Correct posture is something you should always strive to maintain. Whether you are walking, lifting a piece of luggage, working with a computer, just watching TV, lying in bed – whatever you are doing -- good posture is important. It's one of the things learned in grade school but probably taken for granted. Now here's a chance to learn it all again.
Proper posture basically means aligning and positioning your body so that no part is unduly getting physical stress or taking too much load. Because gravity is the ever-present force around, standing straight often means distributing your own weight as evenly as possible.
Poor posture has many unpleasant results. Because of it you tend to tire easily and to strain yourself. Often this manifests as back aches, stiff necks, and muscle soreness. In extreme cases involving motion, it can contribute to more serious things such as sprains and spinal injury. Conversely, observing the correct stance not only avoids these unwanted but preventable injuries and pains, but also helps you work and move efficiently and effortlessly. In addition, you feel taller and healthier, even slimmer, and you find that your clothes fit you better.
Abdominal Muscles and Good Posture
The spine and pelvis are the parts of our body that are prone to the effects of gravity. Hence, it is important that posture help to prevent them from becoming overloaded. To help support this, the development of abdominal muscles is emphasized to maintain good posture for keeping the spine and pelvis safe and in good health.
Basically, abdominal muscles run the length your trunk and torso. They have two important functions: stabilization of the spine and pelvis and transfer of force and energy to the arms and legs. Below is a list of some of these muscles:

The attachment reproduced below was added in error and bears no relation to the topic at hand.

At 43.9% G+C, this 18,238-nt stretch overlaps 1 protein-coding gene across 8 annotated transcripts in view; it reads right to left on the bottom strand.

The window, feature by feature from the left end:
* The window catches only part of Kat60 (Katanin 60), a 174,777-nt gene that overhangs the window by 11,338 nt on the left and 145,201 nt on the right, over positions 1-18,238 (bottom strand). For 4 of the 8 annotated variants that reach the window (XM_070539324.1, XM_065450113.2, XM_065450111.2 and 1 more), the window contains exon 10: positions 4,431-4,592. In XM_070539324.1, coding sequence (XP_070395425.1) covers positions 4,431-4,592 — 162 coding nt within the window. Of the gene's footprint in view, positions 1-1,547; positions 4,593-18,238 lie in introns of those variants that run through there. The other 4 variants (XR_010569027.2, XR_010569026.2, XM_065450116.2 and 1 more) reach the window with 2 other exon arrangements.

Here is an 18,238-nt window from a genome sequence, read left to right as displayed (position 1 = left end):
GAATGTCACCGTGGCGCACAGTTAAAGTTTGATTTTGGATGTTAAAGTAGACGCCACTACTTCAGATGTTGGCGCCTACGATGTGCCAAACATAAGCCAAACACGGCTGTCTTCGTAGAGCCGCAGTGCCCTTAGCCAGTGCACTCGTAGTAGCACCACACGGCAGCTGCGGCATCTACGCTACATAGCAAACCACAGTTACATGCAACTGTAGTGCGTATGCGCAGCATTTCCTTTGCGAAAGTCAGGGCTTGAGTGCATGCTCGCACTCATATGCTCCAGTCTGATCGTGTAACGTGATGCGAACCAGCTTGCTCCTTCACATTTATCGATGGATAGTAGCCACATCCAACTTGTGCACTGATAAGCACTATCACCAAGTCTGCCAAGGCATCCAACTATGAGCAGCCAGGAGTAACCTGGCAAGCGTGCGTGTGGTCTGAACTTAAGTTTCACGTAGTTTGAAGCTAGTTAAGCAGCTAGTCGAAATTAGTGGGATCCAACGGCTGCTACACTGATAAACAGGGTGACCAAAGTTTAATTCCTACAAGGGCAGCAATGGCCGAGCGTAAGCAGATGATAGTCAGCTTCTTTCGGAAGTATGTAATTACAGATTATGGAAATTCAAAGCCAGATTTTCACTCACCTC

• Rectus Abdominis. The best known abdominal muscle, called "six-pack" due to its appearance, is found in front of the abdomen.
• Erector Spinae are three muscles that connects your neck to your lower back.
• Multifidus Found under the erector spinae and running along the vertebral column, these muscles are responsible for extending and rotating the spine.
• External and Internal Obliques. These are found on the side and front of the abdomen, one under the other and running in opposite directions.
• Transverse Abdominis. Found deep in the abdomen, it wraps around your spine.
• Hip Flexors. These are found in front of the pelvis and connected to the upper thighs.
Exercises for the Abdominal Muscles and Their Benefits
• Standard Crunch. Lie on your back with knees bent and feet flat on the floor. Without moving your head, lift your shoulders and move your ribs towards your hips. You may put your hands on your chest, the side of your head or above, thereby increasing the difficulty of the exercise. Do this slowly, taking 2 seconds going up, holding the raised position of the chest for 2 seconds, and then going down for another 2 seconds. This exercise targets the rectus abdominis.
• Reverse Curl. This exercise targets the lower fibers of the rectus abdominis as well as the obliques. To do this, lie on your back and slowly bring your knees towards your chest without raising your hips from the floor. Then, contracting your abdominal muscles, gradually lift your hips to bring your knees to your chest. The easy version is with the hands on floor. The difficult version requires the elbows on the floor and your hands in the air.
• Combination Crunch. This exercise combines the two previously described exercises